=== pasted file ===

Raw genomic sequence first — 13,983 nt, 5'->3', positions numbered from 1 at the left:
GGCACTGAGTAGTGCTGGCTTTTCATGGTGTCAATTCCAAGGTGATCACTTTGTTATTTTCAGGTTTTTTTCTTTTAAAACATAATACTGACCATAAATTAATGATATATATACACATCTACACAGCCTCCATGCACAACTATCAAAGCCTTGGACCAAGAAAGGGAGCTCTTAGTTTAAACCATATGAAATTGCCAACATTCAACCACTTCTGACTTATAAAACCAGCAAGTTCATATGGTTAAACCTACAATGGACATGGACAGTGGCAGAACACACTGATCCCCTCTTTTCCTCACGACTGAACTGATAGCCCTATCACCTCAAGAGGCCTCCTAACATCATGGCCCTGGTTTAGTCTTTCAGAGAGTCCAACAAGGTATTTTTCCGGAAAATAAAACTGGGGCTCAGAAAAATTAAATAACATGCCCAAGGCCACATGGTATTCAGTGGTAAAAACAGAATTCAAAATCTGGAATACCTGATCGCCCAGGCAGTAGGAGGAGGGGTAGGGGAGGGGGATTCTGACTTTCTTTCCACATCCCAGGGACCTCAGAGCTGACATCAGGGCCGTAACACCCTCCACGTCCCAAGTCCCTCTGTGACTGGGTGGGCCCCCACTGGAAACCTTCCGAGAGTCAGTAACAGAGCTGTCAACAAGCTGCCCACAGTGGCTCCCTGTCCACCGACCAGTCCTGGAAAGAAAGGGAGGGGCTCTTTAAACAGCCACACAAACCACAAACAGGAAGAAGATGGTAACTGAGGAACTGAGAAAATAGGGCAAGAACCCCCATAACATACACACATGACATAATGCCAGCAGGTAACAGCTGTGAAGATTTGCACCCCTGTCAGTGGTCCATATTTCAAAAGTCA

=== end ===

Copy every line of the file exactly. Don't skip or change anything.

Raw genomic sequence first — 13,983 nt, 5'->3', positions numbered from 1 at the left:
GGCACTGAGTAGTGCTGGCTTTTCATGGTGTCAATTCCAAGGTGATCACTTTGTTATTTTCAGGTTTTTTTCTTTTAAAACATAATACTGACCATAAATTAATGATATATATACACATCTACACAGCCTCCATGCACAACTATCAAAGCCTTGGACCAAGAAAGGGAGCTCTTAGTTTAAACCATATGAAATTGCCAACATTCAACCACTTCTGACTTATAAAACCAGCAAGTTCATATGGTTAAACCTACAATGGACATGGACAGTGGCAGAACACACTGATCCCCTCTTTTCCTCACGACTGAACTGATAGCCCTATCACCTCAAGAGGCCTCCTAACATCATGGCCCTGGTTTAGTCTTTCAGAGAGTCCAACAAGGTATTTTTCCGGAAAATAAAACTGGGGCTCAGAAAAATTAAATAACATGCCCAAGGCCACATGGTATTCAGTGGTAAAAACAGAATTCAAAATCTGGAATACCTGATCGCCCAGGCAGTAGGAGGAGGGGTAGGGGAGGGGGATTCTGACTTTCTTTCCACATCCCAGGGACCTCAGAGCTGACATCAGGGCCGTAACACCCTCCACGTCCCAAGTCCCTCTGTGACTGGGTGGGCCCCCACTGGAAACCTTCCGAGAGTCAGTAACAGAGCTGTCAACAAGCTGCCCACAGTGGCTCCCTGTCCACCGACCAGTCCTGGAAAGAAAGGGAGGGGCTCTTTAAACAGCCACACAAACCACAAACAGGAAGAAGATGGTAACTGAGGAACTGAGAAAATAGGGCAAGAACCCCCATAACATACACACATGACATAATGCCAGCAGGTAACAGCTGTGAAGATTTGCACCCCTGTCAGTGGTCCATATTTCAAAAGTCA